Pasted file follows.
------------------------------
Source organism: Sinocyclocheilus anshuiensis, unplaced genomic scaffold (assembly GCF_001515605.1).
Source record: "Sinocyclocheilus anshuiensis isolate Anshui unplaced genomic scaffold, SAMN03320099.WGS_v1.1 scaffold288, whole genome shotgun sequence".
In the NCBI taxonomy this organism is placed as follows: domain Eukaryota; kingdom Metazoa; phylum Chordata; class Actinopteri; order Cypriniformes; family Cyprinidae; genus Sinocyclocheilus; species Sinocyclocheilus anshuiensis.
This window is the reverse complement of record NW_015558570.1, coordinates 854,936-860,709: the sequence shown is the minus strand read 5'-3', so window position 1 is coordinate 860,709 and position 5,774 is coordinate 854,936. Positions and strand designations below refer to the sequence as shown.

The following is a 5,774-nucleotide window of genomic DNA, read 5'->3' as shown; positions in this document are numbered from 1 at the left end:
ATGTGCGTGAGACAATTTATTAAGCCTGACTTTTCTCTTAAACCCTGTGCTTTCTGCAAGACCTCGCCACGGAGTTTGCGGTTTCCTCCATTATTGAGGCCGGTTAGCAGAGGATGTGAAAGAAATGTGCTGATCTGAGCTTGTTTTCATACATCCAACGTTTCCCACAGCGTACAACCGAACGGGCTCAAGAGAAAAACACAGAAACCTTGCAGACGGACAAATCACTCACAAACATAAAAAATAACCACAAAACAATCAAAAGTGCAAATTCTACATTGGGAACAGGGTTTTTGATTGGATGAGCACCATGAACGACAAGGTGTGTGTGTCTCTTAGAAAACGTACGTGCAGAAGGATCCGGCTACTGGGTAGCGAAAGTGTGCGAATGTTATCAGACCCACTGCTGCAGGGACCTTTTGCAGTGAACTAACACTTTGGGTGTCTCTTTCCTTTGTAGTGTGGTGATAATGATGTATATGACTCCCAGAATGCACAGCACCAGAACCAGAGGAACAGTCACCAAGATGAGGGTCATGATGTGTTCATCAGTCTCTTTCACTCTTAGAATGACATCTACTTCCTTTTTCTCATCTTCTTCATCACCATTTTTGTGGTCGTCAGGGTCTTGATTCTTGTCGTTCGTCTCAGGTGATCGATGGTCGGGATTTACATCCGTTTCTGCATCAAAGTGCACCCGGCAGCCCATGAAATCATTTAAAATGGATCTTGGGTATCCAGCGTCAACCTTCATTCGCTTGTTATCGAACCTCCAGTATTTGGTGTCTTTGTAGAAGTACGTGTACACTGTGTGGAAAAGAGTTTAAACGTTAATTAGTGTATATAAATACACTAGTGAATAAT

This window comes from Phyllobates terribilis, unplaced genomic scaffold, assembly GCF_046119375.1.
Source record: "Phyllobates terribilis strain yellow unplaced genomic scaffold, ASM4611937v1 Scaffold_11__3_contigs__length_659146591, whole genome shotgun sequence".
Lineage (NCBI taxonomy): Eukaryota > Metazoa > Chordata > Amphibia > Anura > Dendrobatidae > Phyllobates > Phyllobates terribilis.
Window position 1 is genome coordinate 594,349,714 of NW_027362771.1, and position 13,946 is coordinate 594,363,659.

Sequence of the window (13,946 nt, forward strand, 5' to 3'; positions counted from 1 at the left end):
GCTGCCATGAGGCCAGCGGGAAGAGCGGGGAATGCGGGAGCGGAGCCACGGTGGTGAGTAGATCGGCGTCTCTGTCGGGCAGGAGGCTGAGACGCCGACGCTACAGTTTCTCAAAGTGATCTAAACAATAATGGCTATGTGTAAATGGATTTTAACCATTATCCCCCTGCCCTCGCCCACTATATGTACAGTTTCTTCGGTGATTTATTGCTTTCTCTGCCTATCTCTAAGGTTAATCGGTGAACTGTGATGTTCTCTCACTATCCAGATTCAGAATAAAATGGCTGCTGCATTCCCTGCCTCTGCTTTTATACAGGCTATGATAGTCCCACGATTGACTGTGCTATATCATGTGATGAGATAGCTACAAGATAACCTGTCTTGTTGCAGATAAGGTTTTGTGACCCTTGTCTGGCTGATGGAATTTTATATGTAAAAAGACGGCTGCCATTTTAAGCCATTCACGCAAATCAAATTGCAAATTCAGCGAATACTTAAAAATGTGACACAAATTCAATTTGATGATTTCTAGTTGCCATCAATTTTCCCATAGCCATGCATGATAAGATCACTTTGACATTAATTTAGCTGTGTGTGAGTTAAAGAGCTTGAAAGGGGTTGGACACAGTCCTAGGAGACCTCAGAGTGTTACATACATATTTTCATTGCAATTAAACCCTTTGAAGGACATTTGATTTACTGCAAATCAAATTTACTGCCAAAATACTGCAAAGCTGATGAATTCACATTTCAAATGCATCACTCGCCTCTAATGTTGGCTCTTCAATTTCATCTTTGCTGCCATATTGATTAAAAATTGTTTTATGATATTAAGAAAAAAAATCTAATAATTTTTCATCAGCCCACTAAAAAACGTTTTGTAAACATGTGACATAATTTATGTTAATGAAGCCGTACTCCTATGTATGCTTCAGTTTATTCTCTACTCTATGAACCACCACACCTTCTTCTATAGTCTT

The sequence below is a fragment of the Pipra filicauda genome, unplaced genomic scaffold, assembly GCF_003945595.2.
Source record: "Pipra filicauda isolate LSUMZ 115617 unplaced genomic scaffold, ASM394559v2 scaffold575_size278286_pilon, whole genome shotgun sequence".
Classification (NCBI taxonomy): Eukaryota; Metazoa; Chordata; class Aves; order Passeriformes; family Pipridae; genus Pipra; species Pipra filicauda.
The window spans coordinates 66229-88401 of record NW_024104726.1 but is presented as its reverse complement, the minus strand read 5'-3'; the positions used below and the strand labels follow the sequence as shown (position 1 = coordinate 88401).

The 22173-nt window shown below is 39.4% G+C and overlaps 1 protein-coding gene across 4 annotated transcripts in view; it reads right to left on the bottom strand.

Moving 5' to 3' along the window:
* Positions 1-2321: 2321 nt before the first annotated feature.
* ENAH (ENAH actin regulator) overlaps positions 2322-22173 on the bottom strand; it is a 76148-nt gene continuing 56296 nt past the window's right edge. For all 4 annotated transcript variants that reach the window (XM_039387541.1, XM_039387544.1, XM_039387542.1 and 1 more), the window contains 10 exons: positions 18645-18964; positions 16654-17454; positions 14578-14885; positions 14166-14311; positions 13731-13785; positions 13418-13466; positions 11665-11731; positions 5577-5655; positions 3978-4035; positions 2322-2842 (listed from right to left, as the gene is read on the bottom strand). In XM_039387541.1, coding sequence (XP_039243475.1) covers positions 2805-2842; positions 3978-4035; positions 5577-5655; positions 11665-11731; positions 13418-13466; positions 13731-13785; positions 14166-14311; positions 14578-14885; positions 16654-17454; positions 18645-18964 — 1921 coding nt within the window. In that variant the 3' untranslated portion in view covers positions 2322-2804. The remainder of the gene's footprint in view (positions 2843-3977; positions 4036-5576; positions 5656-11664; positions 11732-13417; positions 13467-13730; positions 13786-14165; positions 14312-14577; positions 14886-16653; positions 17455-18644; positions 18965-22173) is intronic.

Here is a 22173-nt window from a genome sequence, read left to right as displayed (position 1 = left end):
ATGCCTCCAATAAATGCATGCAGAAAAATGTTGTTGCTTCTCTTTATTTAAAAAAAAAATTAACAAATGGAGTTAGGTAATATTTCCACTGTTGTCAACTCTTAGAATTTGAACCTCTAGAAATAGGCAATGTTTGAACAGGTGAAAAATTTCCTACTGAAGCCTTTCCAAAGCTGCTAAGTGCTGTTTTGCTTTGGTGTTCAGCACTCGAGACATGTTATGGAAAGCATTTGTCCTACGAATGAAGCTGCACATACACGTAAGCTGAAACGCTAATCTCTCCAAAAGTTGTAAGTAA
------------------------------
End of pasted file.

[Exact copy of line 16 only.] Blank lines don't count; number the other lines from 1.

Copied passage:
The window spans coordinates 66229-88401 of record NW_024104726.1 but is presented as its reverse complement, the minus strand read 5'-3'; the positions used below and the strand labels follow the sequence as shown (position 1 = coordinate 88401).